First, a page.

Burnout-affected Sam, 29, who works in backroom politics and public affairs in London, concluded what was going on with him in more of an existential way, after realising that he only cared about his wellbeing in the context of how it affected his performance at work. After cutting out “activities that excite and motivate” him for job commitments, and denying himself the things that he intrinsically knew he should be doing – taking time to relax and recover – he began questioning his true purpose.

“The real issue for me is that if my mind is frazzled, my thought is that I’m missing out on opportunities or I might not be at my best if I’m in an interview scenario or if I’m meeting people. Really I should be thinking of it as my own quality of life, not letting work dilute who I am as a person down to almost nothing. Maybe it’s a bit of a cliché,” he adds, “but I think that it’s very important to constantly remind yourself what your values are, what your passions are, and trying to make those align.”

Tales like these are not uncommon. Dr Samar, a GP practising in Sheffield, says he’s signing off a growing number of young patients with symptoms of burnout, “across professions”. He tells Dazed: “Burnout as a term is often associated with higher profile types of jobs Iike solicitors or lawyers, whereas someone who’s working in a call centre might be more likely to be diagnosed with stress and work-related stress. I find it interesting that now there’s a slight change in terminology, the public are talking about it more.”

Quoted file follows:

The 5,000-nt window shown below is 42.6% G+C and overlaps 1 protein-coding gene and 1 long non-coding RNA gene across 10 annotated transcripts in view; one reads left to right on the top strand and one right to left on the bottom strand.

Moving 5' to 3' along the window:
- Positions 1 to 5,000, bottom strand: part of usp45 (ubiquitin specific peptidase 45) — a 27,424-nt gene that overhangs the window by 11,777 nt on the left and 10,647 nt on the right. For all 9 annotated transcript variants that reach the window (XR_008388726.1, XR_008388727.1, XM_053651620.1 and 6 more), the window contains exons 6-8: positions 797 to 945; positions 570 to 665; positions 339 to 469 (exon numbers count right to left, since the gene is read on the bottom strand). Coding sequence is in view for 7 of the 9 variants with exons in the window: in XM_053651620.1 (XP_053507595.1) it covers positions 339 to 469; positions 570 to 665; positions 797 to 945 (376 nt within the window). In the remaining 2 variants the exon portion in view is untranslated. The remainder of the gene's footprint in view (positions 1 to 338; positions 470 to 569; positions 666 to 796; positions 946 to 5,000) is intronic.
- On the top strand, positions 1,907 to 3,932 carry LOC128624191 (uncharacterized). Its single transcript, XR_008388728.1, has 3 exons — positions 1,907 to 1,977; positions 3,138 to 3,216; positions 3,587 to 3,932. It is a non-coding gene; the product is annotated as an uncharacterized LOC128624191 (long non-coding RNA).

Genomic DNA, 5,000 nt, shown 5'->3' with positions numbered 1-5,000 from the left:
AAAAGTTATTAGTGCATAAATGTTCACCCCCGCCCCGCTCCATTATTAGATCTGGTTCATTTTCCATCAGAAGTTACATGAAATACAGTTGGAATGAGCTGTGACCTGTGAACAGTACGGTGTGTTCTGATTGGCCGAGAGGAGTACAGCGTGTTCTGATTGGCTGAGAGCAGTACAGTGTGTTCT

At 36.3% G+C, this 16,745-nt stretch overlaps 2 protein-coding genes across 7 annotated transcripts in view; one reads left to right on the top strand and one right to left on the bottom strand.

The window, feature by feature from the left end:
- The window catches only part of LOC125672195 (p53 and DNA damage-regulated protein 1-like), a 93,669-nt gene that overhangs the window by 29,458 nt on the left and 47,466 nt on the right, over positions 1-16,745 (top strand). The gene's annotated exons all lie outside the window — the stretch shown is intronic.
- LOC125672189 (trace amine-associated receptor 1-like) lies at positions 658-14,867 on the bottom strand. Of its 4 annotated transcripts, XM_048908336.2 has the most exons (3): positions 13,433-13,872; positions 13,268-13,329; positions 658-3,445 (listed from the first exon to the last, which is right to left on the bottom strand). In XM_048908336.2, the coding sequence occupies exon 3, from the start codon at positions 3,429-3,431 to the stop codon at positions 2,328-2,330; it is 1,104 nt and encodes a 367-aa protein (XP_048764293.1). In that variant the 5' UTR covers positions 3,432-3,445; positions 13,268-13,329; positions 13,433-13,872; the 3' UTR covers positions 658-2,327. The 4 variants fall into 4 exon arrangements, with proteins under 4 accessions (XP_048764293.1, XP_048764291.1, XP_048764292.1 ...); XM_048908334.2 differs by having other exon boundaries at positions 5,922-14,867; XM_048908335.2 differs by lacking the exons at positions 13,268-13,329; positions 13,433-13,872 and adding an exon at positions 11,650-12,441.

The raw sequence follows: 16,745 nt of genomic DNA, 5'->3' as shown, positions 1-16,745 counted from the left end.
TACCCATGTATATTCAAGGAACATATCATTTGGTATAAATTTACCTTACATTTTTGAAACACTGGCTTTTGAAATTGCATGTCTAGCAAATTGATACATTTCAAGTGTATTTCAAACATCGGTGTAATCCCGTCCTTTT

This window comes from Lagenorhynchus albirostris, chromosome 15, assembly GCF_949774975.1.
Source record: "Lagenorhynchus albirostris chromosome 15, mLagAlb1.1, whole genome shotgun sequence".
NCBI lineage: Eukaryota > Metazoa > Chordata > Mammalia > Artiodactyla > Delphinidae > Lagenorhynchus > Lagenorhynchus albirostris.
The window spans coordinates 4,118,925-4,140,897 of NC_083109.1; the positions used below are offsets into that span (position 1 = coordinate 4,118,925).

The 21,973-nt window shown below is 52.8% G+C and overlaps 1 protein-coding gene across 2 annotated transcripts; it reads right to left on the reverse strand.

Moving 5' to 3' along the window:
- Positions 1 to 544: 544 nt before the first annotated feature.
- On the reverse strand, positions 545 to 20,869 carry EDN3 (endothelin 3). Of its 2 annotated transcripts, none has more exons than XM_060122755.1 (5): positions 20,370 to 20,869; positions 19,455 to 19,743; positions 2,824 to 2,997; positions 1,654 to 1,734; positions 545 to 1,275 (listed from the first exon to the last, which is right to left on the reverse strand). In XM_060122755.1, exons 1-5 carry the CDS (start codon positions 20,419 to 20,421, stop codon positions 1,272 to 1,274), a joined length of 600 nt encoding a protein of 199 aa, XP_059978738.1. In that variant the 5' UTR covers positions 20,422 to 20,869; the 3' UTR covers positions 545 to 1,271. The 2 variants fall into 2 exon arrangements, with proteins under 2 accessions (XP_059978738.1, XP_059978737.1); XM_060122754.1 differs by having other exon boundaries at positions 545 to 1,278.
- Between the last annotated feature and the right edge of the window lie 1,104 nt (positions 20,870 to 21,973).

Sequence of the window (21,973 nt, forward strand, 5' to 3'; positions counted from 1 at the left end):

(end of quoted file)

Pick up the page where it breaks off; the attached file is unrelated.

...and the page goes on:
“The solutions aren’t about treatment primarily, but are more related to the organisations themselves” – The Royal College of Psychiatrists

The condition is hard to spot due to its wide-ranging symptoms – anything from apathy, insomnia, chest pains, and mood disorders – and its gradual onset means that attributing a root cause can prove difficult. Does the WHO official recognition help here? Dr Samar is conflicted: “Yes and no. I think the risk is that people who aren’t suffering from it might start to mull over things lot more,” now that there’s a name people can attribute to a wide range of symptoms, Dr Samar says that complaints which might previously have been “I don’t get on with my boss” or “I don’t like night shifts” now just become burnout.

His scepticism is echoed by a spokesperson for the Royal College of Psychiatrists in the UK, who told Dazed: “The WHO have listed it as a syndrome, it doesn't tell us why the condition occurs or what to do about treating it.” He adds: “100 years ago the term ‘depression’ was misunderstood, we probably talk about burnout more now, but I think the important thing is not to try and medicalise this. It’s not something that a tablet can be used for to go away. The solutions aren’t about treatment primarily, but are more related to the organisations themselves.”

The RCP rep argues that organisations and employers should try to minimise the likelihood of their employees suffering from the symptoms that make up burnout. “I’m not trying to pass the buck,” he adds, “but I mean I think it’s absolutely the wrong way around to think that a clinician can provide some counselling and therapy and someone will stop being burned-out.”

Catching symptoms of burnout in yourself amid a particularly bad episode can be tough – feelings of cynicism, like your work has little value, or unable to let go of stress and anxiety even after a task has been completed, or you’ll never be good enough. A more scientific approach to identifying burnout comes in the form of the Maslach Burnout Inventory (MBI), a test that is supposed to measure burnout. The best way to approach your burnout is instilling some major life and workplace lifestyle changes – garnering support from your boss, prioritising your own mental wellbeing over an unrealistic goal. The WHO recognising burnout as a chronic condition is generally considered a positive move, but until employers recognise the need to address workplace stress, its reign of terror over today’s young workforce will continue.